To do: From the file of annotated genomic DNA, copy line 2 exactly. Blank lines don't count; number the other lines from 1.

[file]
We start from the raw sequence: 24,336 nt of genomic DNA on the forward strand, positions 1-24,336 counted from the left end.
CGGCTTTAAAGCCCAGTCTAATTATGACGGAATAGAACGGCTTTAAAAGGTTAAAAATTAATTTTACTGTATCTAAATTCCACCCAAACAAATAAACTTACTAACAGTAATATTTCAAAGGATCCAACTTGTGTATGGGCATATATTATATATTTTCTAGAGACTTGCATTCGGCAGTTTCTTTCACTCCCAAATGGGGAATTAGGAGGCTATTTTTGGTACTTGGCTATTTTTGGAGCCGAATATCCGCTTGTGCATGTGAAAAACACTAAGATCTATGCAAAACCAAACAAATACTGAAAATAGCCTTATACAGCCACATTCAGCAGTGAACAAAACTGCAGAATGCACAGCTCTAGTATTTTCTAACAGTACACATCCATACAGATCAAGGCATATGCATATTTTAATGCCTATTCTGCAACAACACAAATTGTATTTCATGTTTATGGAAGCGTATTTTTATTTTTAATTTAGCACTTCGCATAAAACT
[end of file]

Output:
CGGCTTTAAAGCCCAGTCTAATTATGACGGAATAGAACGGCTTTAAAAGGTTAAAAATTAATTTTACTGTATCTAAATTCCACCCAAACAAATAAACTTACTAACAGTAATATTTCAAAGGATCCAACTTGTGTATGGGCATATATTATATATTTTCTAGAGACTTGCATTCGGCAGTTTCTTTCACTCCCAAATGGGGAATTAGGAGGCTATTTTTGGTACTTGGCTATTTTTGGAGCCGAATATCCGCTTGTGCATGTGAAAAACACTAAGATCTATGCAAAACCAAACAAATACTGAAAATAGCCTTATACAGCCACATTCAGCAGTGAACAAAACTGCAGAATGCACAGCTCTAGTATTTTCTAACAGTACACATCCATACAGATCAAGGCATATGCATATTTTAATGCCTATTCTGCAACAACACAAATTGTATTTCATGTTTATGGAAGCGTATTTTTATTTTTAATTTAGCACTTCGCATAAAACT